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3 of the Best Founder-Led Businesses

By MyWallSt Staff - Oct 21, 2019 at 3:33PM

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These three companies have seen extraordinary success, thanks in no small part to their respective founders: Buffett, Bezos, and Hastings.

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Founder-led businesses have been outperforming other companies in the S&P 500 index by 3-to-1 over the past 15 years, so let's look at three of the top companies still led by founders.

1. Amazon

Beginning life as an online bookstore in the '90s, Amazon.com (AMZN 2.07%) has come a long way, and in no small part thanks to its founder and CEO Jeff Bezos -- otherwise known as the world's wealthiest man.

Amazon shareholders have been fortunate, too, with the stock price growing tenfold since 2012 alone, while the company is currently worth roughly 2,000 times more than it was when it became public in 1997. On top of this, in the past three years alone, the stock has gained 132%, versus the S&P 500's 41%, a very impressive return. Amazon's cloud service subsidiary, Amazon Web Service, is worth far more than the core business when it went public -- $500 billion.

A mug that says We Heart Founders, with the image of a heart

Image source: Unsplash.

And Bezos is an important factor in this. In the early days, he would personally bring books to the post office to mail to buyers, so there's no denying his passion for the company. He also has a lot of money invested in the company's performance, with over $100 billion worth of shares in Amazon as of August 2019. With so much at stake, there can be no doubts that Bezos' best interests are aligned with the company.

Perhaps most importantly, at only 55 years of age, he has at least several years left as the head the company.

2. Berkshire Hathaway

Next up is a company led by a man who is widely regarded as the greatest investor of all time -- one of his best calls being Amazon. It's Berkshire Hathaway (BRK.A 1.66%) (BRK.B 1.71%), and founder Warren Buffett, of course.

OK, purists will realize that Warren Buffett technically wasn't the founder of Berkshire Hathaway, but he is the one that made it what it is today.

In short, Berkshire Hathaway was a failing textile manufacturer dating back to the early 19th century. Warren Buffett took control in 1964, ousting the original founders. Today, it's a completely different company, with holdings in every industry under the sun, from Coca-Cola to Duracell to Amazon; this is no longer a textile company.

In his 50(ish) years as CEO of Berkshire Hathaway, Buffett has turned his company into a cash cow of the highest order, more than doubling cash flow in the past decade alone. With a stock portfolio worth $200 billion and a further $100 billion in cash just waiting to be burned (not including its core insurance business), Berkshire is certainly in a good place. 

This success can be attributed to the Oracle of Omaha himself, as Buffett's keen eye for investment that has led to such growth. With over 60 subsidiaries, all focused on long-term growth, Buffett's conglomerate can weather almost any storm.

3. Netflix

Though it has been going through a turbulent period in its relatively young life, Netflix (NFLX 2.72%) is of the greatest success stories in the last 20, and a lot of the credit goes to visionary founder Reed Hastings. It certainly has been a long and bumpy ride for Netflix shareholders, and Hastings has been with them every step of the way.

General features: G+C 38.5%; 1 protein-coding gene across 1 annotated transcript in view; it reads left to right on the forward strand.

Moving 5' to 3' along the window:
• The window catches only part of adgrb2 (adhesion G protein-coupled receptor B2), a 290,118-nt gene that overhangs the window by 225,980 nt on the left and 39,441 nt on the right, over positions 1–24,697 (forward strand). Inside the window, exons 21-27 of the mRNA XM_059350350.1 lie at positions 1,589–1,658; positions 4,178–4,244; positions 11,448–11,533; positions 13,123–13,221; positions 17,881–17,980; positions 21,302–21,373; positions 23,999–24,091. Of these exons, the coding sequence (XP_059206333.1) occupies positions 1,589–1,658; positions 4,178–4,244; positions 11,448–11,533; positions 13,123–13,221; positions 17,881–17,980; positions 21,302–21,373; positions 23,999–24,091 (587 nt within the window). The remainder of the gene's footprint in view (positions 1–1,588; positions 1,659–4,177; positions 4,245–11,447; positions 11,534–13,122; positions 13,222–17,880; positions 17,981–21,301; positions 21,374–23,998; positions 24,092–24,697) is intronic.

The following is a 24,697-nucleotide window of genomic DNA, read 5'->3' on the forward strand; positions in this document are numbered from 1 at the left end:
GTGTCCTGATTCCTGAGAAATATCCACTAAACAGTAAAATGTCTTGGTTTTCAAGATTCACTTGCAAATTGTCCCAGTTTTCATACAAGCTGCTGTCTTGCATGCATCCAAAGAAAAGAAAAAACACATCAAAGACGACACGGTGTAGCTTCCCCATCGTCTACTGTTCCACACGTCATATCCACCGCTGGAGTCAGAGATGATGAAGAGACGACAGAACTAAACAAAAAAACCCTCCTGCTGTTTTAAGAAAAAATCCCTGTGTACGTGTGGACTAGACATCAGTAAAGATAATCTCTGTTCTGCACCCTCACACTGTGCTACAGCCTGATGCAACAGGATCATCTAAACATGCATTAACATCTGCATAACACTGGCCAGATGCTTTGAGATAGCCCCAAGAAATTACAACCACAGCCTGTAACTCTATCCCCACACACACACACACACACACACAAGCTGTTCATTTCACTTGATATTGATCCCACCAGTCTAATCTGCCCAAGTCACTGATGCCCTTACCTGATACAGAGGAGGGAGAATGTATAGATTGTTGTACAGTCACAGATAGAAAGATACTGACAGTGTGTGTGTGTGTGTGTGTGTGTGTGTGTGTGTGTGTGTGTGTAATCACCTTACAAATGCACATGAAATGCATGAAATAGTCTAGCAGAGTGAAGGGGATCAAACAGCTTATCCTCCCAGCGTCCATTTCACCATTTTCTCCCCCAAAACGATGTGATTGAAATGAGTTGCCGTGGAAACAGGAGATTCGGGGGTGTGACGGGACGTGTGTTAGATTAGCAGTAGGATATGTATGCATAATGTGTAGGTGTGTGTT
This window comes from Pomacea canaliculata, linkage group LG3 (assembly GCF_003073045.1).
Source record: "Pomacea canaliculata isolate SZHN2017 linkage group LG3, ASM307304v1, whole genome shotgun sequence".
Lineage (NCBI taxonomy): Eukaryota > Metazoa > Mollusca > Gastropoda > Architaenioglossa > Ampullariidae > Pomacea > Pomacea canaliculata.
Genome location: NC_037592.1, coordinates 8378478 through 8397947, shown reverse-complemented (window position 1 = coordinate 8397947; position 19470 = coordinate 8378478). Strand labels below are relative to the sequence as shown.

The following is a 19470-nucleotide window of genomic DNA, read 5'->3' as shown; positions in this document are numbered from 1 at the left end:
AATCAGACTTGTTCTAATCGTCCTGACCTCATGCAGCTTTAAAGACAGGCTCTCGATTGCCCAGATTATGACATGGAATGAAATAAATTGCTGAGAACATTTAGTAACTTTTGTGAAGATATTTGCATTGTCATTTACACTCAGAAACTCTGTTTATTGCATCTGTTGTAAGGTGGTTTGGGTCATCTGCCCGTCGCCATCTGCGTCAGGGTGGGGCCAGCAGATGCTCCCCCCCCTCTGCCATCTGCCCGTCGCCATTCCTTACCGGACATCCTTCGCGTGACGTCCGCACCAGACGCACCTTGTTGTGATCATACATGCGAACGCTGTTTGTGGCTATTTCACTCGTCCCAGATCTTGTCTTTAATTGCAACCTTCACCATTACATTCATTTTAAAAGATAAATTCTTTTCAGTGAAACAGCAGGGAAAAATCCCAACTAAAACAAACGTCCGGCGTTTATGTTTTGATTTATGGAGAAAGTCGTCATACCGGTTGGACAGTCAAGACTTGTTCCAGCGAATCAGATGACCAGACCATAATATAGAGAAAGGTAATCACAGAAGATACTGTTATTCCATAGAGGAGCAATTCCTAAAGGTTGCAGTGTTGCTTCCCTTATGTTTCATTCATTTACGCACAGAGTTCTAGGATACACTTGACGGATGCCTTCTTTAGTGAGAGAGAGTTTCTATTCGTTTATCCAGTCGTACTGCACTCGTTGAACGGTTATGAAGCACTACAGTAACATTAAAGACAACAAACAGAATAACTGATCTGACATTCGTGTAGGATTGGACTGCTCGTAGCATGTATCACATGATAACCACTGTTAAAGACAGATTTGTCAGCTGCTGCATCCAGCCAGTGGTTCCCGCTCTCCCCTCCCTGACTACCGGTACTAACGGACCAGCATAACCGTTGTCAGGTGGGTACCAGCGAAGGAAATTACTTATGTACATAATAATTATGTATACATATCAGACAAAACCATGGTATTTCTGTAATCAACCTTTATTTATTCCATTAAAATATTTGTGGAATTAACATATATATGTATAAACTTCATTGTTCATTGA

A remarkable case study of the CEO's character took place in 2011, following a bungled attempt to split its DVD business from its streaming service. The move came on the heels of a massive price hike, causing hundreds of thousands of subscribers to flee and shares to tumble. Hastings took his lumps, apologized, reversed the decision, and doubled down on the consumer experience. As the old adage goes, the rest is history. 

Boasting more than 150 million followers as of its July earnings report, the company is still a force to be reckoned with, despite growing concerns surrounding declining membership and increased competition. Netflix is still the pinnacle of media streaming, and has fought through adversity and threats to existence, coming out the other side stronger. It's entirely possible that 2019 will turn out to be nothing but a blip.

With Reed Hastings at the helm, the company has increased by almost 35,000% in value, in one of the most incredible tales from Silicon Valley, and still remains the leader in streaming. 

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MyWallSt operates a full disclosure policy. MyWallSt staff currently hold long positions in Amazon, Berkshire Hathaway, and Netflix. Read the full disclosure policy here.

John Mackey, CEO of Whole Foods Market, an Amazon subsidiary, is a member of The Motley Fool's board of directors. The Motley Fool owns shares of and recommends Amazon, Berkshire Hathaway (B shares), and Netflix and recommends the following options: long January 2021 $200 calls on Berkshire Hathaway (B shares) and short January 2021 $200 puts on Berkshire Hathaway (B shares). The Motley Fool has a disclosure policy.

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Stocks Mentioned

Netflix, Inc. Stock Quote
Netflix, Inc.
NFLX
$249.30 (2.72%) $6.60
Amazon.com, Inc. Stock Quote
Amazon.com, Inc.
AMZN
$143.55 (2.07%) $2.91
Berkshire Hathaway Inc. Stock Quote
Berkshire Hathaway Inc.
BRK.A
$452,697.25 (1.66%) $7,395.26
Berkshire Hathaway Inc. Stock Quote
Berkshire Hathaway Inc.
BRK.B
$301.55 (1.71%) $5.08

*Average returns of all recommendations since inception. Cost basis and return based on previous market day close.

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